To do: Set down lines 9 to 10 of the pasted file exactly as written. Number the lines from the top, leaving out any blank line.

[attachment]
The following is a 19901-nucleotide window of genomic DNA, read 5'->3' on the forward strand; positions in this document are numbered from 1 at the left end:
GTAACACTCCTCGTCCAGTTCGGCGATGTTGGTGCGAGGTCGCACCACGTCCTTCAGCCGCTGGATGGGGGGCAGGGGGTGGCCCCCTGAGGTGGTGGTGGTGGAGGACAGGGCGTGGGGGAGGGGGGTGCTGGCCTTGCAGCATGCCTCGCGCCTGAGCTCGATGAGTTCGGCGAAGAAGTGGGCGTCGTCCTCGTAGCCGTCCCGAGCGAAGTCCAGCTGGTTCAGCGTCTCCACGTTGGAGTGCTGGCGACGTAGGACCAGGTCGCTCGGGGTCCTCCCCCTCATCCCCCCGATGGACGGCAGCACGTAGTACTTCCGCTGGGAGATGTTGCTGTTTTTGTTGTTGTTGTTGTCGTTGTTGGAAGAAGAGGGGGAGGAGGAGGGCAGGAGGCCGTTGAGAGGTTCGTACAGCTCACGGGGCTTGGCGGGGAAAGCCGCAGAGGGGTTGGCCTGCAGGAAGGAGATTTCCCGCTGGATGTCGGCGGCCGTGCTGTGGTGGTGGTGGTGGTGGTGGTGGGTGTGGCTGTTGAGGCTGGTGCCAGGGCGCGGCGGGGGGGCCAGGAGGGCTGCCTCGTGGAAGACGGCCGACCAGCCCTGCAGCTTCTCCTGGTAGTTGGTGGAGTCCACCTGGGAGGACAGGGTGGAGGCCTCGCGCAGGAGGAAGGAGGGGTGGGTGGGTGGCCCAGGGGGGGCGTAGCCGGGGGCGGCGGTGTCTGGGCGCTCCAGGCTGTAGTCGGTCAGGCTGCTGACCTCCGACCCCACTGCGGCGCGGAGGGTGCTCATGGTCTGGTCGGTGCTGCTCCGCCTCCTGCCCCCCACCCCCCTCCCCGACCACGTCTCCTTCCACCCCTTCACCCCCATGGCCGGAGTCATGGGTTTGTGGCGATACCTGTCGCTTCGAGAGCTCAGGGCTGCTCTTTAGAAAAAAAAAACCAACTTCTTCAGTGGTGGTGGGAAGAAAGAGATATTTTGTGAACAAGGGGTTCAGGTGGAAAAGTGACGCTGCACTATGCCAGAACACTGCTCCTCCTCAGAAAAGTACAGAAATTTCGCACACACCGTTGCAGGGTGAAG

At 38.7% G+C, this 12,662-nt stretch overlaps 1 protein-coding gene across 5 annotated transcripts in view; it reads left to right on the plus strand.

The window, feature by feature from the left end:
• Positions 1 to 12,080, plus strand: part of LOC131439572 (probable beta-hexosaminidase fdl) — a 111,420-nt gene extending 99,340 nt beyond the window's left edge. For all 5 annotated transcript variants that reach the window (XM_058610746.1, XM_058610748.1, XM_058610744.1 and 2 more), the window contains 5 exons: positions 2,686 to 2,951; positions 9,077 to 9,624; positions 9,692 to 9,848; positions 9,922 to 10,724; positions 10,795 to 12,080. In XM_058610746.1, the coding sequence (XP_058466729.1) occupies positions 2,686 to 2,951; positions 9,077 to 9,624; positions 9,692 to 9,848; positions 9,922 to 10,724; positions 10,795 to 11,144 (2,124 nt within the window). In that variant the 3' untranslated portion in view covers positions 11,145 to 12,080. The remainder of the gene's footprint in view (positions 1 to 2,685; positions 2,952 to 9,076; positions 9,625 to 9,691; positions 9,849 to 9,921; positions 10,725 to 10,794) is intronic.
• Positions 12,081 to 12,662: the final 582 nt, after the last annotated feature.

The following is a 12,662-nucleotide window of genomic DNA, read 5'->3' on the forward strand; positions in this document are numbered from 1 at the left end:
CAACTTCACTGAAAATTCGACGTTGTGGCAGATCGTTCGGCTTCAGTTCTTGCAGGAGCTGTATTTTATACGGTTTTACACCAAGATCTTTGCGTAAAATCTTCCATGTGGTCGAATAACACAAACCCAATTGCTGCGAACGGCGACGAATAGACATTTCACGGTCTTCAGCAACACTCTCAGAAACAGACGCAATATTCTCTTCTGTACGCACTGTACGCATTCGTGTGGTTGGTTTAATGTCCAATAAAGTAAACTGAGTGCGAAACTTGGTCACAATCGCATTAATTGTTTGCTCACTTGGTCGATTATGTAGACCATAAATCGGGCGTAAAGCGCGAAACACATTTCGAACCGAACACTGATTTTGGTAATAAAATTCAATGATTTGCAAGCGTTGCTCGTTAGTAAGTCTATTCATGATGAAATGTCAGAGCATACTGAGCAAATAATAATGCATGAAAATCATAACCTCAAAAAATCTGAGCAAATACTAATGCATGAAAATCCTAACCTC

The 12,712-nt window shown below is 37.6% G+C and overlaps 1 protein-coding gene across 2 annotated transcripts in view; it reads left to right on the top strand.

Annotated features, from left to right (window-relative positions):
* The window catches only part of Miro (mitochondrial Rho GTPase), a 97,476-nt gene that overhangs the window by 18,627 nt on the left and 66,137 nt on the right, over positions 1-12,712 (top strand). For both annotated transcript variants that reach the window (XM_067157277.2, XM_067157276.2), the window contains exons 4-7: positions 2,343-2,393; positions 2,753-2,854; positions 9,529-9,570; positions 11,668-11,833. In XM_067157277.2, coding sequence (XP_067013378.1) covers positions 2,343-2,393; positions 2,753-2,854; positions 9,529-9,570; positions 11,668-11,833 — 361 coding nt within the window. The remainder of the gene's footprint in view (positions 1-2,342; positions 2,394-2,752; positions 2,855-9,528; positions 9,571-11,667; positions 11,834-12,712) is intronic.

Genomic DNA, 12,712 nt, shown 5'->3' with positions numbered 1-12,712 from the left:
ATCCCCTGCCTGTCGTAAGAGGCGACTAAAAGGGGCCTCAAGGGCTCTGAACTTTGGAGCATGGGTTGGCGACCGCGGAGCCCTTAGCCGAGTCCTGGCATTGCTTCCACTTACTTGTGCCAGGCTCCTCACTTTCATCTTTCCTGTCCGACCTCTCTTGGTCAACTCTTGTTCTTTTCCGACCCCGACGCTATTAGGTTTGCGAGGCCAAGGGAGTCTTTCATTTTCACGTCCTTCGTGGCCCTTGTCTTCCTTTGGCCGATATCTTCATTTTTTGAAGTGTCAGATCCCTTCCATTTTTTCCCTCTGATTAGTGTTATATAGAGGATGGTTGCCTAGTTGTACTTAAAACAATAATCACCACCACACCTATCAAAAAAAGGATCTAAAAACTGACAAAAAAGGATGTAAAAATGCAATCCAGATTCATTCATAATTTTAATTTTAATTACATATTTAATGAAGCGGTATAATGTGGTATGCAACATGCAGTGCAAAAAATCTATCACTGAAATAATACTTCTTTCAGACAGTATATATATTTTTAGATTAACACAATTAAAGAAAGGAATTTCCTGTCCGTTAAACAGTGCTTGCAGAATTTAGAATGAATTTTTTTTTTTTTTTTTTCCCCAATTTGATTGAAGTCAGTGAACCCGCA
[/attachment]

The 12,712-nt window shown below is 37.6% G+C and overlaps 1 protein-coding gene across 2 annotated transcripts in view; it reads left to right on the top strand.

Annotated features, from left to right (window-relative positions):